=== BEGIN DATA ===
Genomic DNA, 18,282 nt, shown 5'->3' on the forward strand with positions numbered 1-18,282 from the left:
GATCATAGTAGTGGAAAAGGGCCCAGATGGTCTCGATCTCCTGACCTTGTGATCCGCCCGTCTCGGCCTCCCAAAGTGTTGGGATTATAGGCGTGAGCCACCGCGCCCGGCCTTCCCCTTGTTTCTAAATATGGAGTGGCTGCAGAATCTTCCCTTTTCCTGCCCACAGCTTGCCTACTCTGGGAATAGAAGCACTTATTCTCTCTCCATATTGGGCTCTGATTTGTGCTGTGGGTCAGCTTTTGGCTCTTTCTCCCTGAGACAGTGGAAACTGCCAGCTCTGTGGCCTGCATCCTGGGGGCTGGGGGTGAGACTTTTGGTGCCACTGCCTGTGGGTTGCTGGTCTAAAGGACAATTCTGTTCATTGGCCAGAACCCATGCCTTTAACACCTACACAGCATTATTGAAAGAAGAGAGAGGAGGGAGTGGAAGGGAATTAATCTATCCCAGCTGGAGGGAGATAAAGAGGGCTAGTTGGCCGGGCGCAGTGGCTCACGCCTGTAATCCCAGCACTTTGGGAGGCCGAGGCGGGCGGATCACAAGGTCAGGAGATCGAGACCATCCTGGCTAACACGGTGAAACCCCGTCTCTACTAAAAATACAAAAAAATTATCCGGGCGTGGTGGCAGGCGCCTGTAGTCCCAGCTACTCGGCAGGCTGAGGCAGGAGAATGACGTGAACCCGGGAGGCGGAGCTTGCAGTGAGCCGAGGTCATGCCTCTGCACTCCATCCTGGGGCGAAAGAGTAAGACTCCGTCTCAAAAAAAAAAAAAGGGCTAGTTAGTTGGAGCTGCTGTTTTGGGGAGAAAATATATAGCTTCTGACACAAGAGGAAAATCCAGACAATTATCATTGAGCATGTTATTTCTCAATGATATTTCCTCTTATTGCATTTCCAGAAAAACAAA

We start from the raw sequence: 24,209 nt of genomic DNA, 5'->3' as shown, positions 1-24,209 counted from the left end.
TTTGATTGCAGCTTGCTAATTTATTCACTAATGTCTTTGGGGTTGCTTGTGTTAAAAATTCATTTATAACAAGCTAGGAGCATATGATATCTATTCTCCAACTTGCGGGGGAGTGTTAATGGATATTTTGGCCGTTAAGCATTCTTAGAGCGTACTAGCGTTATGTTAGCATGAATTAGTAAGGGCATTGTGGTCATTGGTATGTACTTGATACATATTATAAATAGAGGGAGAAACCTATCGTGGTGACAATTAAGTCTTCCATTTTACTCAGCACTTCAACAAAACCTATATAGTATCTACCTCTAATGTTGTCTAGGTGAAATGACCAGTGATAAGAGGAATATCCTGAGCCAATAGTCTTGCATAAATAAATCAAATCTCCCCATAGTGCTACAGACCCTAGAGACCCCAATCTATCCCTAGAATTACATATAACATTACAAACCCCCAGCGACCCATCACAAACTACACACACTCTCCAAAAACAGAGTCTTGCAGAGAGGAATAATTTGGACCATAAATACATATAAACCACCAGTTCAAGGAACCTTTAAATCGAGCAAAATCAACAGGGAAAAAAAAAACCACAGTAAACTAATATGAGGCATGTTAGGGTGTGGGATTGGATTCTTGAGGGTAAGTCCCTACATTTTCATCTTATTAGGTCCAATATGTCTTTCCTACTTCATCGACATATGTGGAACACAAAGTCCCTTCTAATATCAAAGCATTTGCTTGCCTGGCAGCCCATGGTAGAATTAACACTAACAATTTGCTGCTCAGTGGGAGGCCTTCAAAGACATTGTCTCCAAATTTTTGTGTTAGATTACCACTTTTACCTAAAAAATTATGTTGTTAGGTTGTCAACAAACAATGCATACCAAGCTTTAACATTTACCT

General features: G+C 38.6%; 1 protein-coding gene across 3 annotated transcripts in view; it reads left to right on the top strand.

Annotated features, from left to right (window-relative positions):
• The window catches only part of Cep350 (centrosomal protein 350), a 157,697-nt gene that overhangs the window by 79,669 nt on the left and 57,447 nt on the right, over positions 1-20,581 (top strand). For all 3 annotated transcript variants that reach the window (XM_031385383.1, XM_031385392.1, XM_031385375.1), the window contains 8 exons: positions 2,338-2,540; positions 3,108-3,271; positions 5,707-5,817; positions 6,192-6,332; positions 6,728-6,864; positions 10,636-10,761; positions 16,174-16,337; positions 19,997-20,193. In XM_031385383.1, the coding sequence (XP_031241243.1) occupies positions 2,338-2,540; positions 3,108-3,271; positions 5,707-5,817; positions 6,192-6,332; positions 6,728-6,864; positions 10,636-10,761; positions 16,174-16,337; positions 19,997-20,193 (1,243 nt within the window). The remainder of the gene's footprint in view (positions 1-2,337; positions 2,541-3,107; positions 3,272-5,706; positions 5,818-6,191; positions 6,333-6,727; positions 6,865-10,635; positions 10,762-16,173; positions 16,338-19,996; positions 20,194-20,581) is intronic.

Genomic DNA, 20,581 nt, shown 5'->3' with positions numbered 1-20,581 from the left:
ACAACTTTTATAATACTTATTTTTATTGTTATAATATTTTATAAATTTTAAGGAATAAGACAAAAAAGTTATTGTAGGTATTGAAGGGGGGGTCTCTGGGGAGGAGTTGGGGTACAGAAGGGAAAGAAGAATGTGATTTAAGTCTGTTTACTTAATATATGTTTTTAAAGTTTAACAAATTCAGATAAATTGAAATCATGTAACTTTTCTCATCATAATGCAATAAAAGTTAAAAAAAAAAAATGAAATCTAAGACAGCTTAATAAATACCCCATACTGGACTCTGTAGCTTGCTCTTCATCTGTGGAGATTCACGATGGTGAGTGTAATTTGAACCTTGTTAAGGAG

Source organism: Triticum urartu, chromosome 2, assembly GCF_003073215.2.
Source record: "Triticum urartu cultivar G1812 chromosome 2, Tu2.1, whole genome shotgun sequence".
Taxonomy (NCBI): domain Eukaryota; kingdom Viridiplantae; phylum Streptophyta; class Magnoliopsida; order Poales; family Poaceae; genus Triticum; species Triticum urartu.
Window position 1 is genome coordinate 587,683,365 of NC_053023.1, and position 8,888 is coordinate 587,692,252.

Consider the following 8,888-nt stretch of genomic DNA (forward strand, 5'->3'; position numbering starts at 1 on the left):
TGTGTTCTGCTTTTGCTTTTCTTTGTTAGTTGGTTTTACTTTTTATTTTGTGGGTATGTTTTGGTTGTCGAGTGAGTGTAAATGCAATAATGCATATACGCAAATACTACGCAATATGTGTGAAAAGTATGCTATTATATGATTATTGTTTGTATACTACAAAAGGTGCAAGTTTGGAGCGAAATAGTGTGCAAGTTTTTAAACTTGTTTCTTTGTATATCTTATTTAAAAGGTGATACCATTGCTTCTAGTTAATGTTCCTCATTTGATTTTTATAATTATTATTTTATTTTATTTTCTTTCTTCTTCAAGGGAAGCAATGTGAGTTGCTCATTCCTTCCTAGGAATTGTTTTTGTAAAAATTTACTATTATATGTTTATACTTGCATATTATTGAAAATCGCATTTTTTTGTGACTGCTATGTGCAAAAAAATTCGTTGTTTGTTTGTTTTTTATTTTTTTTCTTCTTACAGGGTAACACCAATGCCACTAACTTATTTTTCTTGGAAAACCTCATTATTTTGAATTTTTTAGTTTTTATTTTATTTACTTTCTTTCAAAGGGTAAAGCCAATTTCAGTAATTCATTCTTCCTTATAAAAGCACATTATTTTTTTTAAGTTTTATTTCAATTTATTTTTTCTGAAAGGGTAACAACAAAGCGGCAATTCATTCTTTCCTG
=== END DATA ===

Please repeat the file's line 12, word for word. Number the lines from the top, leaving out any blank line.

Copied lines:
Taxonomy (NCBI): domain Eukaryota; kingdom Viridiplantae; phylum Streptophyta; class Magnoliopsida; order Poales; family Poaceae; genus Triticum; species Triticum urartu.